Risk and severity of NAFLD differ in men and women

Women have a significantly lower risk of developing nonalcoholic fatty liver disease (NAFLD) but a higher risk of developing advanced fibrosis from NAFLD, according to a systematic review and meta-analysis.

While women have a lower risk of developing nonalcoholic fatty liver disease (NAFLD) than men, those who do have the disease are more likely than men to develop severe consequences, particularly as they age, a recent analysis found.

A systematic review and meta-analysis looked at 54 studies with more than 60,000 patients to determine the relationship between sex and NAFLD, nonalcoholic steatohepatitis (NASH), and advanced NAFLD fibrosis. Results were published by Clinical Gastroenterology and Hepatology on April 30.

The analysis found that, in the general population, women had a 19% lower risk of NAFLD than men (pooled risk ratio [RR], 0.81; 95% CI, 0.68 to 0.97), a similar risk of NASH (RR, 1.00; 95% CI, 0.88 to 1.14), and a 37% higher risk of advanced NAFLD fibrosis (RR, 1.37; 95% CI, 1.12 to 1.68). The difference between the sexes was modified by age, with women ages 50 years or older having significantly increased risks of NASH (RR, 1.17; 95% CI, 1.01 to 1.36) and advanced fibrosis (RR, 1.56; 95% CI, 1.36 to 1.80) than men, and younger patients showing no significant differences by sex.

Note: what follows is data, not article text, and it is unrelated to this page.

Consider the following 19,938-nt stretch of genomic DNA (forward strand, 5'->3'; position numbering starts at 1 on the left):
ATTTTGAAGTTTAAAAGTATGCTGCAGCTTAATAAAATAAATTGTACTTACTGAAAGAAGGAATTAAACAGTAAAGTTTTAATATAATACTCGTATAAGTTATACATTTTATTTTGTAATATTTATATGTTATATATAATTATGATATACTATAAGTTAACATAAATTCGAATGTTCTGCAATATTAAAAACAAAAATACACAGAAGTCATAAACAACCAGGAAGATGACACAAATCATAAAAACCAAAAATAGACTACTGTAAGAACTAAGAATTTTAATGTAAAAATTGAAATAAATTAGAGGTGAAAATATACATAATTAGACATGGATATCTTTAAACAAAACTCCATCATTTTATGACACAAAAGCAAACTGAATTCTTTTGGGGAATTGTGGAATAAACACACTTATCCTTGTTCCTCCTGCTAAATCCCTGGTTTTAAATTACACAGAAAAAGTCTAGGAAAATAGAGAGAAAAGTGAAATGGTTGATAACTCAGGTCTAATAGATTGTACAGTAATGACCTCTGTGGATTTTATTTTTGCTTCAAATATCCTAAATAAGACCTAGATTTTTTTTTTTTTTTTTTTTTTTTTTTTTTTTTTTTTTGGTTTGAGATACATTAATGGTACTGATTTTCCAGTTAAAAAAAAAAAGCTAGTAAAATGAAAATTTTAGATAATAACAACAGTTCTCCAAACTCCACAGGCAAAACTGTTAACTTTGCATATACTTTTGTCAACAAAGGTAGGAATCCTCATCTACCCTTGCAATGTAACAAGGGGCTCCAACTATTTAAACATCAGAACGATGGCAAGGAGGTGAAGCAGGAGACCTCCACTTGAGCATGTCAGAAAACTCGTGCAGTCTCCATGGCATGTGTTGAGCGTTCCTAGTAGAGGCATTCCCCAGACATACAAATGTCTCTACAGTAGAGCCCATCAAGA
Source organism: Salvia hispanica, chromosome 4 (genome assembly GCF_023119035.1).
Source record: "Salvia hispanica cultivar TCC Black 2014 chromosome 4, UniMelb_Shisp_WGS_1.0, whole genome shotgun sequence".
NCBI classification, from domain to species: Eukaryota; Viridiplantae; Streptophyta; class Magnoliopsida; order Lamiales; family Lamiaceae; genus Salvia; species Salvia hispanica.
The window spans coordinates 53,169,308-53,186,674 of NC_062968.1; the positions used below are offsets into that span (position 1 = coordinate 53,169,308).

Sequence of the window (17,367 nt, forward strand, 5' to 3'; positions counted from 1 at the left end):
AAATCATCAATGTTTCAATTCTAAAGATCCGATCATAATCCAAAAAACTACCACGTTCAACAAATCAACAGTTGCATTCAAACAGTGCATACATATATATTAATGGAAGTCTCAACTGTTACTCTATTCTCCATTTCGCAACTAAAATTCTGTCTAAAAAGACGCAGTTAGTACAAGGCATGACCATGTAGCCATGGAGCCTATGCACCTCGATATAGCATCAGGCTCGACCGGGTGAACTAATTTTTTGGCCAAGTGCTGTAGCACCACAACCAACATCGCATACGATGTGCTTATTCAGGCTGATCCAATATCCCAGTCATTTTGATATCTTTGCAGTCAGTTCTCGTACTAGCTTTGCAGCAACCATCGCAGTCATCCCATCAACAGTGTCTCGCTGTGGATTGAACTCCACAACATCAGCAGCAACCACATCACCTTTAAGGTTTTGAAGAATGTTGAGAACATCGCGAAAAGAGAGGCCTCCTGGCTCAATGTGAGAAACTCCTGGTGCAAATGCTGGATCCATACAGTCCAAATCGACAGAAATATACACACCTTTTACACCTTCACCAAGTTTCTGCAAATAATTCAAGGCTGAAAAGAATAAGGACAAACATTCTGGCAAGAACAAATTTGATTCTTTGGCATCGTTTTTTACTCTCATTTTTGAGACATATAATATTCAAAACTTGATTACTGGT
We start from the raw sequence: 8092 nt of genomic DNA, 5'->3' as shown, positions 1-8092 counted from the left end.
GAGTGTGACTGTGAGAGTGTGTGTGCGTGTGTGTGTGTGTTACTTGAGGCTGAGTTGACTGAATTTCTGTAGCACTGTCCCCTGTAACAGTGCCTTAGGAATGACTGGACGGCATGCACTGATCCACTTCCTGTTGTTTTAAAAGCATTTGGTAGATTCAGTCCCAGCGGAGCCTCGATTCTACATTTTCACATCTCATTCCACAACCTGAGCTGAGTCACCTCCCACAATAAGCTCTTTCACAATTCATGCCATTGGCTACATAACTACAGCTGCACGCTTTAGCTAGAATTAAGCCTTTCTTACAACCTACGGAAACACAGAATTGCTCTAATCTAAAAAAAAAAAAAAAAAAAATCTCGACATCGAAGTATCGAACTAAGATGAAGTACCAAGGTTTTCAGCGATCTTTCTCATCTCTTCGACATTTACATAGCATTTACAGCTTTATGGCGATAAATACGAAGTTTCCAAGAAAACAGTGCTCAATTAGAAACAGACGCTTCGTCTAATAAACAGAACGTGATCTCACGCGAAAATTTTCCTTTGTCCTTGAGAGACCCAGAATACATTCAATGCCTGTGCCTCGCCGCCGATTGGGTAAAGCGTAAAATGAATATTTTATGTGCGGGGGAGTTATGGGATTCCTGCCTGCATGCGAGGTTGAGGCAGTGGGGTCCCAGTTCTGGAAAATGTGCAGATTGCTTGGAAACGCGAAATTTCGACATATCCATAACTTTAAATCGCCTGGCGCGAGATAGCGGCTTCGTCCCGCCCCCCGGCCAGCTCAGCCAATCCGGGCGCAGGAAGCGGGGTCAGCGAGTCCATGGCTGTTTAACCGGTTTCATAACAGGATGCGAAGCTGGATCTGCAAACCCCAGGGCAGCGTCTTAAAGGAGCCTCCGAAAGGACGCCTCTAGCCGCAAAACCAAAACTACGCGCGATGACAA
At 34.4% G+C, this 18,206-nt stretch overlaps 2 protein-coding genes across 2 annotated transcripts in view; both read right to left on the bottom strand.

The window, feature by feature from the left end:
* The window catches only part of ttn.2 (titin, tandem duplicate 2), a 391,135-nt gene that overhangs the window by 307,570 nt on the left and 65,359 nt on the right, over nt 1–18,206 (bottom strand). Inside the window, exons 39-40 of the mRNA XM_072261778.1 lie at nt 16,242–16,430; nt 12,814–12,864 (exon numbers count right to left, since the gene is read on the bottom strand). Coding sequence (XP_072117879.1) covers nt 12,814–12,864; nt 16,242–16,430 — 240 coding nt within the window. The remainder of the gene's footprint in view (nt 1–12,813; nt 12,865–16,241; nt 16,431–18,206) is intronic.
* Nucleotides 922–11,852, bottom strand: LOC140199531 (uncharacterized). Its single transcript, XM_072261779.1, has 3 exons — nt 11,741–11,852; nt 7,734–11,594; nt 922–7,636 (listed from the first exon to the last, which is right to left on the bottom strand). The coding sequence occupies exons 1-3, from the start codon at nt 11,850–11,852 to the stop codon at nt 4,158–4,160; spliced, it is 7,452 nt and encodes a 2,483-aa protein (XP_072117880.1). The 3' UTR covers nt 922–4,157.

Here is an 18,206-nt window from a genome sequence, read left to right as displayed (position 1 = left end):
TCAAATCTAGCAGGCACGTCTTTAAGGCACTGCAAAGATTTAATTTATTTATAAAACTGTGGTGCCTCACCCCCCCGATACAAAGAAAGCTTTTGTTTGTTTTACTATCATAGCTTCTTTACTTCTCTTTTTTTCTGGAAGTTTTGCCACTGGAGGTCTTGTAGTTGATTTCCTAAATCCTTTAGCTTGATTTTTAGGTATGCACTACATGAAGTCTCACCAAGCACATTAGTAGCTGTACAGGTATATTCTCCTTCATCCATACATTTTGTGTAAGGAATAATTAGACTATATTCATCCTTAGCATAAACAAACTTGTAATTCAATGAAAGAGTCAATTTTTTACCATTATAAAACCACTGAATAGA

The change in sex differences with aging fits well with the current understanding of the disease, the study authors noted. “While men tend to accumulate adipose tissue centrally throughout their lifetime, adipose tissue distribution changes over the lifetime of women and is subject to estrogen exposure,” they wrote. The analysis also found some geographic differences—specifically, higher NASH prevalence in East Asian women than men, but not in other parts of the world.

The results have clinical implications, according to the authors. “Thus, women with NAFLD should be evaluated for NASH and fibrosis as vigorously as men. It is further possible that women with NAFLD, particularly those over 50 years of age, may require greater clinical vigilance to diagnose advanced fibrosis compared to men,” they said. The findings also provide potentially useful information for counseling patients and predicting future disease burden, they added.

The authors did caution that the analysis had a number of limitations, including the heterogeneity of the included studies, lack of data to explore potential interactions between body weight and sex, and the possibility that the findings are due to unmeasured factors such as polycystic ovarian syndrome, behavior, or cumulative effects of hormonal therapies, pregnancies, and related complications on women's health.